OBSERVATION SHEETS Observation sheets are included in each of the LY booklets, LY1510 (Reading), LY1520 (Writing) and LY1530 (Speaking and Listening). It is important to have your observation sheets ready so a responsible adult can write down the things you are doing that might show the skills we are looking for. To give yourself the best opportunity to pass on the first assessment, make sure you send in your observation sheets when you return your samples and cover sheets.

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EVIDENCE Consistent participation in your Te Kura courses and regular return of work will give you the best opportunity to quickly gather the samples which we call evidence. Your evidence can come from any of your study courses. This includes work you may be doing with another learning institution at the same time as you are studying with Te Kura. You can also use work from any of your subjects which you may have had assessed against a standard that subject offers – whether you passed the standard or not. If you have work you completed at your previous school or in earlier years as a student with Te Kura, this may also be considered. As long as your teacher knows why you did the work or task (the purpose) and who was going to read or view what you have done (the audience) then any work you have completed can be considered. Your teacher has to be sure that you have been using the skill to be assessed consistently over a period of time. That is, over a period of at least one month. There is no final assessment task for each standard. Your Te Kura teacher is the person who completes the assessment. Your teacher can assess your tasks or observed activities as soon as you have work that meets all the requirements. The sooner you send your work in, the sooner you will be ready for assessment. You are expected to keep an eye out for any samples of work. Your teacher can help you with this but you are the one who knows the activities that are happening in your world. If you think there is an opportunity to gather the evidence required, take it. Let your teacher know then decide if the evidence can be used or not.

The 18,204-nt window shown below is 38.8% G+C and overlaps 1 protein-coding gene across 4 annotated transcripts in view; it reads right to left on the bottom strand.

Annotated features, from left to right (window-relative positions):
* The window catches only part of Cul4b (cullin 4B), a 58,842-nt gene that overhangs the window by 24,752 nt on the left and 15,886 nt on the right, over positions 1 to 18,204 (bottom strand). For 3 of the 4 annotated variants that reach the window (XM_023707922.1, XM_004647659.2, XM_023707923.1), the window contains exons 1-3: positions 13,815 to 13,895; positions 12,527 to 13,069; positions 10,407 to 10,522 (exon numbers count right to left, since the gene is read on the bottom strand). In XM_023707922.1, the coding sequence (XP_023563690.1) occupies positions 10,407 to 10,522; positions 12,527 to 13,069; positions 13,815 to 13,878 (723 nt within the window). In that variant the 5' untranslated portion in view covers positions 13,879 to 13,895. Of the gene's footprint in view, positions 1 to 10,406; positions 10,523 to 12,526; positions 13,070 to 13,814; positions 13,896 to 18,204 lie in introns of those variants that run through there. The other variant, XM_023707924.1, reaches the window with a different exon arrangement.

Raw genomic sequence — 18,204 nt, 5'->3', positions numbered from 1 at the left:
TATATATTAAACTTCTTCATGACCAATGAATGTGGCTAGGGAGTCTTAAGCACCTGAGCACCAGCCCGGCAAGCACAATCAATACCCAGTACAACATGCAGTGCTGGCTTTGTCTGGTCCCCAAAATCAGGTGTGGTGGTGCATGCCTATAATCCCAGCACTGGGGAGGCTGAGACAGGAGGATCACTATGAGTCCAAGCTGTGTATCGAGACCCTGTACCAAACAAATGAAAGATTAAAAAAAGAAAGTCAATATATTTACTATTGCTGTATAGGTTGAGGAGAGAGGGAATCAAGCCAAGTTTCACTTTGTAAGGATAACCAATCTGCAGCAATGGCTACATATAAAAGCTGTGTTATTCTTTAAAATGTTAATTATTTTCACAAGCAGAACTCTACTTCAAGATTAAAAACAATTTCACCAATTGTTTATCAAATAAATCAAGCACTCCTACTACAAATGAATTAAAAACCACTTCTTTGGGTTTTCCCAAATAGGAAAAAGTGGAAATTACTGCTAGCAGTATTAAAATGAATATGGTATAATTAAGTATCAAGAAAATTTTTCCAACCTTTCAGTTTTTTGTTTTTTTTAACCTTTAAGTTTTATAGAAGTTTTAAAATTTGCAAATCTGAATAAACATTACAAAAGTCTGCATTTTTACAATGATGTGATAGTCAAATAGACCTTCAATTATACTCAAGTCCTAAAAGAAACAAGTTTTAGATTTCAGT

YOUR FIRST PIECE OF EVIDENCE? The first task in each booklet is a diagnostic tool to help your teacher decide the resources to send, to support you as you learn. Send this in, with the first detachable cover sheet LY1510A, LY1520A or LY1530A, as soon as you have finished it. If this work is up to the standard, it may be used as one of your three samples so make sure you do your best, complete it on your own and sign the back of the cover sheet.

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COVER SHEETS Your booklet has a cover sheet on the back. 5 extra cover sheets are found at the back of your booklet. These are to be used to send in samples when you are not returning the booklet. You must sign and date each cover sheet you return. If you miss this step, your work will be delayed. Your teacher must be sure that the work you send in is your own as it may be used in your final assessment. All students are encouraged to submit as much as possible of their work on line via the OTLE Dropbox. When work requires authentication, students will follow the instructions provided in OTLE.